Here is my fresh personal experience to support this point. I cannot write (or do anything else creative) while listening to music. This morning, some music playing in the background, just “stole” my budding creative idea. The idea wasn’t completely formulated and clear in my mind yet, but it was a good idea to start. Unfortunately music erased it before it got a chance to be fully formed. (The idea for this article came to me after I turned the distracting music off.)
This is a result of my ongoing testing how can someone listen to any kind of music when they need to focus on a deep work.
Yes, I am questioning this approach. Because at least for me, it doesn’t work. Today’s test confirmed this once again.
Sure, I am a musician, thus professionally biased. Because when there is music around me, I am listening, whether I want or not. Listening – not hearing!
Music definitely helps with physical activities. That was its function for thousands years and possibly one of the reasons why music exists in the human society. There have been work songs coordinating activities of sailors, farmers, builders, cowboys and other laborers. Music and rhythm help when you go out jogging or when you need a boost while working out in a gym.
Dancing is, after all, a great combination of music and physical activity.
But when working mentally – I feel music as a distraction. I can either listen, play or compose music. And I can write, think, read, discuss or talk. But I cannot play piano and have a discussion at the same time. I cannot write and listen music either.
So if I need something to block-out other aural distractions, I prefer the soothing sound of a water stream, or a summer rain. The reality is, that I don’t need it that much. My years in music taught me to focus fully and for longer periods of time on what I need to do. That is the advantage of listening to music and learning how to focus, instead of only hearing it.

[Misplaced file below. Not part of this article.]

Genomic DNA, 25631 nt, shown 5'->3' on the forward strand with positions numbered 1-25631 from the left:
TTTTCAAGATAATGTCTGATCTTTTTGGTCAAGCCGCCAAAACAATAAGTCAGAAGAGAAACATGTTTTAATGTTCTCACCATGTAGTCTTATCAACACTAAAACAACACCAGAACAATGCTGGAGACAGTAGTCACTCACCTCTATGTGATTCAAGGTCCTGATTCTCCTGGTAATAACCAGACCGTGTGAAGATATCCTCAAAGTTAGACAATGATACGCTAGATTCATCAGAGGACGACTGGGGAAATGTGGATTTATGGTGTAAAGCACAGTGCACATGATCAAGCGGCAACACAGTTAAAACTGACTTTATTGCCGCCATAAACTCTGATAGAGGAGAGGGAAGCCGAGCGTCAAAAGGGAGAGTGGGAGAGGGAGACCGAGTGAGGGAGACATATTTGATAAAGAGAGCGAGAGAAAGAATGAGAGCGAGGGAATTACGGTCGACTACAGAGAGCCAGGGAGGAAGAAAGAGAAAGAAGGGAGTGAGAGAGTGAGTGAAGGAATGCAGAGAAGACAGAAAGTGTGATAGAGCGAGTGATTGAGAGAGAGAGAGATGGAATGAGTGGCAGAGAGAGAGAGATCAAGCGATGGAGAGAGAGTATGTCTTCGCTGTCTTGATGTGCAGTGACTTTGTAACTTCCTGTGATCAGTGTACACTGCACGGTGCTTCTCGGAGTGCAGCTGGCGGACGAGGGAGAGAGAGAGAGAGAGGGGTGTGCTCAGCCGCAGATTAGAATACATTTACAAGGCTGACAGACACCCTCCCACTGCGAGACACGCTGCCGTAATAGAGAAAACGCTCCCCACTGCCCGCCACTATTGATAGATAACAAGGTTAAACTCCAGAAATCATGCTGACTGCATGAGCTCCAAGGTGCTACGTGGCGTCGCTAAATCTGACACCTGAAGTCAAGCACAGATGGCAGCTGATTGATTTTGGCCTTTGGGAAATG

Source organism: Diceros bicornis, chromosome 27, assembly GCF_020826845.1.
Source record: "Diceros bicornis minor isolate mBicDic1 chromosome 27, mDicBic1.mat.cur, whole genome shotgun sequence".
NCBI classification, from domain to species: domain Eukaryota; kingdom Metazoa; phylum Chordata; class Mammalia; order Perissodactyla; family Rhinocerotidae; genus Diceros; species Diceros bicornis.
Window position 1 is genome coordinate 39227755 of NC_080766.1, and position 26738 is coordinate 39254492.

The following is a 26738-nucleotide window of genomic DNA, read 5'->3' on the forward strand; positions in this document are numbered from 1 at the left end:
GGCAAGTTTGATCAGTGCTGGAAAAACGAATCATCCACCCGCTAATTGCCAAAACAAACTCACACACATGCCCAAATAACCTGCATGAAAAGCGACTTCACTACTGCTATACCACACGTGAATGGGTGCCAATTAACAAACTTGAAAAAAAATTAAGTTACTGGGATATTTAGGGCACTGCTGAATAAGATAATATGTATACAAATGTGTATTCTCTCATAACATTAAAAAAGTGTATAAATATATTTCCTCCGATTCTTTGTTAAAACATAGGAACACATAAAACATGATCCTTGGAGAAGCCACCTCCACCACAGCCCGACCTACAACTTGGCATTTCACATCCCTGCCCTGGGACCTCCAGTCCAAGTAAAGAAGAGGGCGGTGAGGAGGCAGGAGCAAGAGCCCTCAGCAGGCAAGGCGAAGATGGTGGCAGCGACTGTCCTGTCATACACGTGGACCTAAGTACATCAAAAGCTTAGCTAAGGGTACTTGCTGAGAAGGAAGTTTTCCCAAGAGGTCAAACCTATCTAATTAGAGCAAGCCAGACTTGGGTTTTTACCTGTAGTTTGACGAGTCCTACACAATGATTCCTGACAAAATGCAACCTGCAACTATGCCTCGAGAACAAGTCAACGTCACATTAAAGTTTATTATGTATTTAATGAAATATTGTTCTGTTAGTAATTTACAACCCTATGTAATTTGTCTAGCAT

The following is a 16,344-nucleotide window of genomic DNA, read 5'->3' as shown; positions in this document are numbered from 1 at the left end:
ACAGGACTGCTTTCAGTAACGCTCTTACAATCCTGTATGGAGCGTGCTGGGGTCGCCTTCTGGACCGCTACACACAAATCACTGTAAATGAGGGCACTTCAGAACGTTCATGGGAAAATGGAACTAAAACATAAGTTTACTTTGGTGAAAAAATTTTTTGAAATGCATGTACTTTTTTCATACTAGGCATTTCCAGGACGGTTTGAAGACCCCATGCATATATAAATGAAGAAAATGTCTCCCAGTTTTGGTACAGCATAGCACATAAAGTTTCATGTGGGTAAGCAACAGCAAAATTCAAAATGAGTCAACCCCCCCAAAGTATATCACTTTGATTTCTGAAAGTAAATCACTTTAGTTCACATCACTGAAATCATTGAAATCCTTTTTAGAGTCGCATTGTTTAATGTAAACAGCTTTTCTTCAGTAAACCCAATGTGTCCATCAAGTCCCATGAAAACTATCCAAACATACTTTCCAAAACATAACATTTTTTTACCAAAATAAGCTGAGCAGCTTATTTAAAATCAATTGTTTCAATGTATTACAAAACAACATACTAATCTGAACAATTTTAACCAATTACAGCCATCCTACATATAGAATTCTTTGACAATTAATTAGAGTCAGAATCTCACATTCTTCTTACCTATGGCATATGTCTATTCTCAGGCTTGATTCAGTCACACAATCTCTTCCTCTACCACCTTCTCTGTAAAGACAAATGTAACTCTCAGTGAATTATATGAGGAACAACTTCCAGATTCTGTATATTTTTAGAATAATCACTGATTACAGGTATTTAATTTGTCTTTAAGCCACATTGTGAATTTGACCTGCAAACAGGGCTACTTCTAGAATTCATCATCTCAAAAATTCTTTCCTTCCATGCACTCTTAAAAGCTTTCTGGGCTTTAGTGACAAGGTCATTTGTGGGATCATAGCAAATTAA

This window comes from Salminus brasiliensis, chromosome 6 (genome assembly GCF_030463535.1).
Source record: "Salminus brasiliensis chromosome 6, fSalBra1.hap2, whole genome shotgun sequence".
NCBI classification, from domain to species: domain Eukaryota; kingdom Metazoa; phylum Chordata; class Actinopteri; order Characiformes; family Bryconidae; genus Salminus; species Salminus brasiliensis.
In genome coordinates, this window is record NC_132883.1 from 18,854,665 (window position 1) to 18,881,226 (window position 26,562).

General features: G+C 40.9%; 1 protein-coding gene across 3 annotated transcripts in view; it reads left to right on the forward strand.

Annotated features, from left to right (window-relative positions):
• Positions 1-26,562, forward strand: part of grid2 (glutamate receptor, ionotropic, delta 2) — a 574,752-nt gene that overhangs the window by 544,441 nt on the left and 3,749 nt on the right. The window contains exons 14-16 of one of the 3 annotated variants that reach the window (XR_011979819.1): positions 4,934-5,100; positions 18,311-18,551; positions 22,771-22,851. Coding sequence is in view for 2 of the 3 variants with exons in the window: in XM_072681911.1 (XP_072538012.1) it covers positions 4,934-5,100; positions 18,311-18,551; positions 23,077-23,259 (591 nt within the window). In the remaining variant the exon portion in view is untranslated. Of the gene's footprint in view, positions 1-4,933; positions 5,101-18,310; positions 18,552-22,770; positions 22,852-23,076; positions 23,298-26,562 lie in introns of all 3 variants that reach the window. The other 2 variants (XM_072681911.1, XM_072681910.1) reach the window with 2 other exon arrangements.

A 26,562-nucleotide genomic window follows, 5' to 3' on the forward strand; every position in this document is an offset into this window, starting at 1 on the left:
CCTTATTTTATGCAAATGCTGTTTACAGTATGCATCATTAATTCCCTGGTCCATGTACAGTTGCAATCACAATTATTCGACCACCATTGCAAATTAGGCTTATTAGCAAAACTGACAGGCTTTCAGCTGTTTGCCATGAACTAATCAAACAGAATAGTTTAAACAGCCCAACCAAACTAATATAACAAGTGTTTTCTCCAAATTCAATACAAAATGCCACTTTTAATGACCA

Every musician would confirm, that practicing and playing an instrument requires full attention and focus. Without those, there is no development, improvement or collaboration, and one can hear pretty soon that he is just wasting time and energy.
Now, after reading all this, I want to challenge you. And challenge you twice!
First, I would like you to abandon the idea of multitasking. Try to separate your work from music. A quiet and peaceful workplace is often the best for great results. If you need to work in a distracting environment, use ambient noise instead of music. There is a plenty of apps and websites offering various soundscapes from fire, wind, water, forest and waves to the white of pink noise. Check A Soft Murmur, Noisli (my favorite is the Water Stream) and My Noise (my absolute favorite is the Crystal Stream).
Second, I would like you to reconsider your relationship with music, especially if you use it when trying to ‘multitask’. A good start would be, if you could dedicate only 20 minutes a week to listening music. Choose songs and compositions you like or you had been planning to listen for a while. Find a quiet moment – and just listen and enjoy.
And if you still insist on the multitasking, why don’t you try the better one and start playing a music instrument? Musicking mindfully will help you with improving your listening skills, your ability to focus and with releasing stress. And there are more benefits an active music making can bring to your life.
You can learn more about the benefits of musicking and also about how to start, here at Musicably.com